Cool Libations & Short Interludes: Palm Springs & The 2009 Shorts Fest
Palm Springs in the summer is a hot affair so sometimes the element is to keep it shorts. The Palm Springs Shorts Fest, the smaller sister to the annual film festival confab in January, is deftly positioned and very intrinsic in their program despite some logistics issues in terms of venue capacity and time frame admissions policies.
While seeing material became less intrinsic, two programs shown persuaded different inclinations of vision, which the fest is effective at highlighting.
“Sex & Lust” offered a variety of persuasions with two distinctive films standing out both for their perspective and their honesty despite a definite difference in tone. The first: “Orange Peel” uses a mix of negative projected animation to paint the story of a girl in London who speaks of interesting ways of making money. The mix of 80s revelry, provocative persistance and literal images of metaphorical persuasion make it both stylish and inventive. The second: “Lost Paradise” is a tale of an illicit affair but with a sociological twist. While speculative in ways to the New Wave, the tenderness and sexual desire between this man and woman nakedly entwined is most elicited when, while petting her, the man removes a piece of paper hidden inside her panties, which he unrolls and read “Happy Birthday”. It is really subtle but undeniable. When they begin putting back on their clothes, you recognize from small details that they are in Israel. He puts back on his black outfit and you realize that he is Isreali and she is Palestinian. She smiles quietly and tells him she will go “first” as he sits in a chair, silently contemplating and watches her leave.
By comparison “Obsessions” as a program is more relegated with the psychological confines of the mind and its perspective of choice and desires plays tricks. The first one is a brief animation called “Reach” which while mirroring elements of Pixar, is exceptional at its execution in making a small robot who runs out of power a study in the concept of primitive logic. The second: “Down & Out” has Ricky Schroeder (of “NYPD: Blue” and “Silver Spoons” fame) playing a past his prime boxer who takes his desire to win to a destructive level. Comparisons to the young boy he played in 1979’s “The Champ” are inevitable but the haunted feeling allows you to disappear in the grief that could consume him despite a genre induced twist.
Parties are always inevitable to the productivity of the creative community because the paradox of the pitch and the dealmaking are always in flux. The thread of cocktails and mistaken glances always enhances the flow. Starting in the Stella Filmmaker’s Lounge at HQ at the Palm Springs Hilton, the pouring of ideas matches the smoothness of the draft. Hotel Zoso that night populates the first soiree with vodka, rose and pasta swirling within cozy booths. Dinks on Palm Canyon to follow nestled its liquor-infused wares with knowing glances as tales from visiting visual effects mavens set the standard and hard lemonade straightened the vision.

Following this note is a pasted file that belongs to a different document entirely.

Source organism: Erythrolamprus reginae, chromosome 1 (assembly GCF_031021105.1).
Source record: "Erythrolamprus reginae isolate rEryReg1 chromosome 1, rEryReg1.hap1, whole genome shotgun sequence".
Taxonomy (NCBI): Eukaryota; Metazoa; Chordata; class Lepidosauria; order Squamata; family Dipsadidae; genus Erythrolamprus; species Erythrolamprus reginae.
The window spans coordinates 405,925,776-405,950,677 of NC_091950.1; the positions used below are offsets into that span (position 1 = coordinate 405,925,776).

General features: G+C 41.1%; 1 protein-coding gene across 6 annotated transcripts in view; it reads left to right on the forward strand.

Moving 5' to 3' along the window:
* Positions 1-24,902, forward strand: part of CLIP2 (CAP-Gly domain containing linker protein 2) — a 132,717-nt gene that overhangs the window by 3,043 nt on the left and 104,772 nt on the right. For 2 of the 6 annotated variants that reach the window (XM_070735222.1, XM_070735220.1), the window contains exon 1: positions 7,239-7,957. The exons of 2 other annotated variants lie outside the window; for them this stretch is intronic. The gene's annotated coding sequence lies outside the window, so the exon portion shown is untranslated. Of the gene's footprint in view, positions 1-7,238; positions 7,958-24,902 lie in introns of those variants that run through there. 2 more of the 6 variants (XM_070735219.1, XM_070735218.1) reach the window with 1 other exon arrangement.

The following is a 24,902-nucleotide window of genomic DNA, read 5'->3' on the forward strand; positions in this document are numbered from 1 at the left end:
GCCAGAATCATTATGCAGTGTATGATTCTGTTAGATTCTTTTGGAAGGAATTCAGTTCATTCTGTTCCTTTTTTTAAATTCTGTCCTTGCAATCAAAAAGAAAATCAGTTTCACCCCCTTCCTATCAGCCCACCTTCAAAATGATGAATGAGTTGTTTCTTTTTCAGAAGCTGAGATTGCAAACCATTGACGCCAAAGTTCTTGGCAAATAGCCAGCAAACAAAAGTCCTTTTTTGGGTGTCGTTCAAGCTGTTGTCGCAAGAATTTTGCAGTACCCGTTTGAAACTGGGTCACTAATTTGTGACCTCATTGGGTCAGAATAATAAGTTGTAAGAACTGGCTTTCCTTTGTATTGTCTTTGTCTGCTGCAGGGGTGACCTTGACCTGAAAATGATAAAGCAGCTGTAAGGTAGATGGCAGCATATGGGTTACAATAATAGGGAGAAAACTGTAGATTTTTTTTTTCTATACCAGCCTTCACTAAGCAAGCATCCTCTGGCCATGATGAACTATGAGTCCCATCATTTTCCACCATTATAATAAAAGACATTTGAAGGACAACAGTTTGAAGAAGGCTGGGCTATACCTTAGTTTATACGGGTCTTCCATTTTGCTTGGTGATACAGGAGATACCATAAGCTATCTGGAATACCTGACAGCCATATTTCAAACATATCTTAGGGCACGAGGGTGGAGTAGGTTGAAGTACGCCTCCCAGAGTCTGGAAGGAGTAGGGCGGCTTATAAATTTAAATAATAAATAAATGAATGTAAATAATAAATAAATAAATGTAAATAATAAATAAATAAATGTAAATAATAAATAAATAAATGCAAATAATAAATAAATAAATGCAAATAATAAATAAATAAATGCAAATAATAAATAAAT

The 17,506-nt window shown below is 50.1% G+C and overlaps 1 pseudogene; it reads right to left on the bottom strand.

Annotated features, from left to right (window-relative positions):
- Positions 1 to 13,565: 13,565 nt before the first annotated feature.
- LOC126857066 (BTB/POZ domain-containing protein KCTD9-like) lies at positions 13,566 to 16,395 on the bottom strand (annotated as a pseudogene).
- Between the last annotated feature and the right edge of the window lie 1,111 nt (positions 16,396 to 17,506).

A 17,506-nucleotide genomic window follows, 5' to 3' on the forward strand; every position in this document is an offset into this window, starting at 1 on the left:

The great aspect in visiting this desert pinpoint where an essence of freedom presents itself is that, for the first time in recent memory, from a tourism and getaway standpoint, Palm Springs, as a city, is realizing some of the new boon business in play as the allure of Vegas drops in the minds of young people with the inclination of the casinos’ increasing desperation to attract customers in a continually sloping economy pushing said demo to pursue a new alternative.
Palm Springs, in comparison, is building their base quietly and appealing more to the customers in the know. Two properties seem to be leading this charge. One is the newly revamped “Riviera” which is retaking grasp of the heyday of its youth in 1959 where Sinatra and Martin hung at the pool and where Elvis chilled. The other is a new kid in the ACE Hotel & Swim Club which takes that thought of Hollywood chic without the cat eyes and brings it 21st Century.
ACE, located on East Palm Canyon right outside of town, revels in the community element and bungalow style of life it is creating. Hidden in plain view and deftly affordable, the ACE has been building by word of mouth and was packed for the three days visited. The key is interaction. Most hotels you would not open your door and chill with a cigar as the passersby peered in.